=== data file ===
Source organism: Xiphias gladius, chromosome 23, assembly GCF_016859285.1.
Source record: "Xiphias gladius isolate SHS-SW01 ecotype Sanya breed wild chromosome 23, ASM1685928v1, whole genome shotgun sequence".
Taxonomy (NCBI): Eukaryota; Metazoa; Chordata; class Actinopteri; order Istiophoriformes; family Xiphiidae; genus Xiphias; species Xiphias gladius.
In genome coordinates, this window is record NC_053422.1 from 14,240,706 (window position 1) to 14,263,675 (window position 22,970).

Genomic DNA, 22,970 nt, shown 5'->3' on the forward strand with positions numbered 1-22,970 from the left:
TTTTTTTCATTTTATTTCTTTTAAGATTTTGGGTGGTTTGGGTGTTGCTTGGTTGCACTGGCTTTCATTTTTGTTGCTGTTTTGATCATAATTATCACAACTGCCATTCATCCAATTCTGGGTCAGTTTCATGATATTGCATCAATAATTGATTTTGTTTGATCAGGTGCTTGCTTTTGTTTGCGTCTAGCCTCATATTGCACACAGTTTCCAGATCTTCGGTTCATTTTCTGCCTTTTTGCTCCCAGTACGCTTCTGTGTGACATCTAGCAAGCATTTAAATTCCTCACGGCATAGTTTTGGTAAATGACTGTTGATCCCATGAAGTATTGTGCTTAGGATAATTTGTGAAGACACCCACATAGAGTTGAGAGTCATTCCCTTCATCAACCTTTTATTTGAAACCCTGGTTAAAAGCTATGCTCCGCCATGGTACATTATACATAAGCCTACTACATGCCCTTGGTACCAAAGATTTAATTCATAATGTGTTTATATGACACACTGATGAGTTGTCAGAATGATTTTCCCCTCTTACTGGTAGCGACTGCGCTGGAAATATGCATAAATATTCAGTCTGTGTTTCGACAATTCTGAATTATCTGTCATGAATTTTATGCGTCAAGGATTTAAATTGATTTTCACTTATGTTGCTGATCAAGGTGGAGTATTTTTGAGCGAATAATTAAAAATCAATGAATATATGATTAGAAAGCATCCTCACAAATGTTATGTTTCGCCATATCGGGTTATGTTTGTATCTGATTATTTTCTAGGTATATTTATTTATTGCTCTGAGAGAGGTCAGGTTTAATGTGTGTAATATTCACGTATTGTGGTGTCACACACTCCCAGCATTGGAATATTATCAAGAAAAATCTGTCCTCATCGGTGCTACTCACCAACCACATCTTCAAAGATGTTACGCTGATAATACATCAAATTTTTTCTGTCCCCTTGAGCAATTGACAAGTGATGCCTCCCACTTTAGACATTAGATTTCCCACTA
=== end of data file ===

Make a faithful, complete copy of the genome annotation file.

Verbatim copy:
Source organism: Xiphias gladius, chromosome 23, assembly GCF_016859285.1.
Source record: "Xiphias gladius isolate SHS-SW01 ecotype Sanya breed wild chromosome 23, ASM1685928v1, whole genome shotgun sequence".
Taxonomy (NCBI): Eukaryota; Metazoa; Chordata; class Actinopteri; order Istiophoriformes; family Xiphiidae; genus Xiphias; species Xiphias gladius.
In genome coordinates, this window is record NC_053422.1 from 14,240,706 (window position 1) to 14,263,675 (window position 22,970).

Genomic DNA, 22,970 nt, shown 5'->3' on the forward strand with positions numbered 1-22,970 from the left:
TTTTTTTCATTTTATTTCTTTTAAGATTTTGGGTGGTTTGGGTGTTGCTTGGTTGCACTGGCTTTCATTTTTGTTGCTGTTTTGATCATAATTATCACAACTGCCATTCATCCAATTCTGGGTCAGTTTCATGATATTGCATCAATAATTGATTTTGTTTGATCAGGTGCTTGCTTTTGTTTGCGTCTAGCCTCATATTGCACACAGTTTCCAGATCTTCGGTTCATTTTCTGCCTTTTTGCTCCCAGTACGCTTCTGTGTGACATCTAGCAAGCATTTAAATTCCTCACGGCATAGTTTTGGTAAATGACTGTTGATCCCATGAAGTATTGTGCTTAGGATAATTTGTGAAGACACCCACATAGAGTTGAGAGTCATTCCCTTCATCAACCTTTTATTTGAAACCCTGGTTAAAAGCTATGCTCCGCCATGGTACATTATACATAAGCCTACTACATGCCCTTGGTACCAAAGATTTAATTCATAATGTGTTTATATGACACACTGATGAGTTGTCAGAATGATTTTCCCCTCTTACTGGTAGCGACTGCGCTGGAAATATGCATAAATATTCAGTCTGTGTTTCGACAATTCTGAATTATCTGTCATGAATTTTATGCGTCAAGGATTTAAATTGATTTTCACTTATGTTGCTGATCAAGGTGGAGTATTTTTGAGCGAATAATTAAAAATCAATGAATATATGATTAGAAAGCATCCTCACAAATGTTATGTTTCGCCATATCGGGTTATGTTTGTATCTGATTATTTTCTAGGTATATTTATTTATTGCTCTGAGAGAGGTCAGGTTTAATGTGTGTAATATTCACGTATTGTGGTGTCACACACTCCCAGCATTGGAATATTATCAAGAAAAATCTGTCCTCATCGGTGCTACTCACCAACCACATCTTCAAAGATGTTACGCTGATAATACATCAAATTTTTTCTGTCCCCTTGAGCAATTGACAAGTGATGCCTCCCACTTTAGACATTAGATTTCCCACTA